Salmonoids versus Humanoids?

Home 2011 Events Tips and Trix Capt. John's Log Members Only

The title kinda sounds like a page from H. G. Wells "War of the Worlds" or something straight out of the WWF World Tag Team Title Match right?  Well, not really but there's an intense battle fought every time you leave the dock, or go stomping down to the river.  Especially, if you plan on being successful in your pursuit of Salmon.  Keep in mind, it's just as easy to be successful as unproductive, because the static cost is the same.   Now, that you've spent the family fortune on you fishing rig, here's some "inside stuff" you might find to be helpful.

The Reel  Truth

The first problem, and it's a massive one is that nobody know exactly how your targeted species vision receptors work, or how the fish see color.  And until somebody invents a translating program that understands fishese, nobody will know either.  Beware of so called "experts" in this field, because in my 32 years of chasing salmon I never met a reel one, only blowhards, that are pretenders to the crown.

So, let's start with the truth in what I do know about these fish in simple terms (those are the only ones I understand).  Fish have eyes on the sides of their head, and do not see straight ahead......fact!  This reason accounts for most of the missed or poorly hooked fish that generate false releases, or fish that fall of the hook, halfway to the cooler.  Not to mention, foul hooked fish that has managed to get the treble in the top of the head, or even worse a King that has been hooked in the exhaust pipe (anus).   Talk about screaming line off the reel?   A butt hooked 25 pound King can smoke off an effortless 100 yards with ease, let alone trying to pull him 400 feet backwards to the boat.

Fish no matter how large they become, they still refer to a predator prey relationship.  All fish start off as small insignificant creatures, with many other larger fish willing to write their obituary with one fell swooping bite.  So hence, the Salmon are a prey specie for things like seals, killer whales and numerous other beings of the deep.  Say there's no seals or whales in the Great Lakes?  Your right, however, our fresh water Salmon were transplanted here from places where there predators do exist...the Pacific Ocean.

Salmon Point of View

Now, put yourself in a Salmonoids place and you'll see a vaulting task ahead of you, mainly how can you feed yourself, with no arms and eyeballs on the side of your head where your ears are.  Add in the low light conditions, like swimming around in the dark, trying to grab a meal..  How do they accomplish this goal of feeding themselves?  Also, a Salmon's mouth is not designed for slash and tear tactics like a Great White, They don't even have noticeable teeth until the last few weeks of life.  What they use is 3 senses, when looking for some chow that are listed below: 
(1.)  Sight or movement
(2.)  Feel, their lateral line is one continuous feeling machine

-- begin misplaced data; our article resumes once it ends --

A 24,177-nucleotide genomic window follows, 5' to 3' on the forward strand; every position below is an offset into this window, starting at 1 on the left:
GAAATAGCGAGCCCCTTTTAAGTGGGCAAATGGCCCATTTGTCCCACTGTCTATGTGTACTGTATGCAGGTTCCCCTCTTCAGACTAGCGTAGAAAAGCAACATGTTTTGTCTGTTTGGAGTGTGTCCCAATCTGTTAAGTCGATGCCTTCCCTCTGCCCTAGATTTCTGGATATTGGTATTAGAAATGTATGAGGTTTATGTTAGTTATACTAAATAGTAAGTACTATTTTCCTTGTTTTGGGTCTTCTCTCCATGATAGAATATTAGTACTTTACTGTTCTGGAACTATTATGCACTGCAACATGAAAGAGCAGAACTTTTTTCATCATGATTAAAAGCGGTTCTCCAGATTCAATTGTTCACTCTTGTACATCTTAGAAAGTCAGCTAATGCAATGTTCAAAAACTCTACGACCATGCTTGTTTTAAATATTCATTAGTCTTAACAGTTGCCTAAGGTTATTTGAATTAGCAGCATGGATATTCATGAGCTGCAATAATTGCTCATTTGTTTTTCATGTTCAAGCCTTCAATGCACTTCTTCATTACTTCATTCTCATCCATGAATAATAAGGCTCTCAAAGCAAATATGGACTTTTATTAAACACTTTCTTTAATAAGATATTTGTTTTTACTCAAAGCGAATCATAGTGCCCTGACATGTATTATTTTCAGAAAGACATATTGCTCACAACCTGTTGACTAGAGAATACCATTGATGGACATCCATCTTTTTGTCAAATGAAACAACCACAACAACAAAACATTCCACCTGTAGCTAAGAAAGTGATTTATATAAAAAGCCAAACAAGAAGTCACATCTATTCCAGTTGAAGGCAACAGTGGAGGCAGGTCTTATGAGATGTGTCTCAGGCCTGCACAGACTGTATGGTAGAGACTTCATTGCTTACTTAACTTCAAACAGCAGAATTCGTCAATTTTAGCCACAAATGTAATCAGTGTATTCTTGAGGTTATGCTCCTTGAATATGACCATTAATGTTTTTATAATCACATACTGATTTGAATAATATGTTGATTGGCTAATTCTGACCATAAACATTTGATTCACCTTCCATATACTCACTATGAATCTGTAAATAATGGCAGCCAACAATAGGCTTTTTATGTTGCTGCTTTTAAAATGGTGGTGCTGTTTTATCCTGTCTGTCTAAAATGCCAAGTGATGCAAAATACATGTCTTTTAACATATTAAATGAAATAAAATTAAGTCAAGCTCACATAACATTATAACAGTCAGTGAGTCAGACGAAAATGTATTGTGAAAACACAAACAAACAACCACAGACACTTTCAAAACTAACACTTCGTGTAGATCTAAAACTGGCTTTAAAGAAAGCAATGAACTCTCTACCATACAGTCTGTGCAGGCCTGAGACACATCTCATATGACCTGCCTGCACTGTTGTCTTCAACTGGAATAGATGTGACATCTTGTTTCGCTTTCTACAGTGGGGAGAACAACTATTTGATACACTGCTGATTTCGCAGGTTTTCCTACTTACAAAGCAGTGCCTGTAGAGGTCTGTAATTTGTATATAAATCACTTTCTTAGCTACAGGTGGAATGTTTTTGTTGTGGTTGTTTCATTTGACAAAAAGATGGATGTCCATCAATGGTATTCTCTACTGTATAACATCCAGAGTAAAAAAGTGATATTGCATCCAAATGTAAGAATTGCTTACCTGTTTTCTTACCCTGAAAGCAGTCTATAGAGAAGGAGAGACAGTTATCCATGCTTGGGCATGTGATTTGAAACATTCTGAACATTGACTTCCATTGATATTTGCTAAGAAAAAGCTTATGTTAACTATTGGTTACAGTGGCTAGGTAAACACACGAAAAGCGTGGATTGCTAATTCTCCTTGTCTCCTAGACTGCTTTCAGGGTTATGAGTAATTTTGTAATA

(3.)  Smell or olfactory senses, this is often overlooked factor  

(1.) Sight: fish have moveable eyes and can swivel them to focus on things.  I seen this personally every time I unhook a fish for a charter guest.  Fish hold their distance then turn on the prey with a slight turn of their head.  I seen this in the river when fishing for Steelhead in either clear water or shallow water while nesting on the redds many times.  Getting a little more in depth on the sight thing have you ever seen a tightly schooled bunch of fish that all seem to move as unit on underwater TV footage?  
Also, let me  add, we as humans have 3 color receptors, being red, blue and green.  Fish can have up to 9 color receptors, depending on the specie. 

(2.)  Fish feel? I know this for a fact!  I know because I've missed fish with the net and brushed them, only to see a spent 30 pounder to get a new lease on life and peel 20 yards off the reel in a rapid fashion with me apologizing to the rod person.  Fish feel movement and that's why the Dodgers and  Bechhold Rotating Flasher was so effective the last Salmon Season.  That large chunk of metal or plastic churning up the water caught their attention and in turn I caught them.

(3.)  Fish can smell?  Yes, and probably a lot better than they'll ever get credit for.  Their olfactory sense can detect parts per million and aids this and anadromous (means comes from the sea to spawn) specie back to it's parenting gravel bed.  I'm reel spooky about foreign odors, things like hands the have just finished eating a greasy donut or the gasoline
pump don't help your case when trying to fill your fish box........reel fact!

Some interesting conjecture on my part is that a Salmon follows the bait from a likely striking distance then shifts into high gear on the attack mode hoping to catch a mouthful of groceries, or uses a hit it on first sight.  Lake Trout are probably the best followers, I've seen as many as 5 of them accompany a hooked buddy up to the boat.

The baits we use for Salmon fishing are relatively straightforward for the fish to figure out, going in a constant direction at the same speed compared to a single alewife that can dart, dive and dodge to survive an attack from any bearing.   One more thing that comes to mind, is that a Chinook or King Salmon starts off as a egg about the size of a pea and in 5 years or less it can attain the phenomenal weight exceeding 30 pounds in fresh water and 90 pounds in salt water.  They don't grow this fast by being fussy about striking out at likely food sources.  As I often said to my charter guests, they're an easy fish to catch but a hard fish to locate due to the constant migration patterns.

Do not copy, print-out or reproduce material of any kind from this site 
without expressed written permission from 

MichiganSportsman Copyrightę1999-2009

Article completed in 2001
by Capt. John King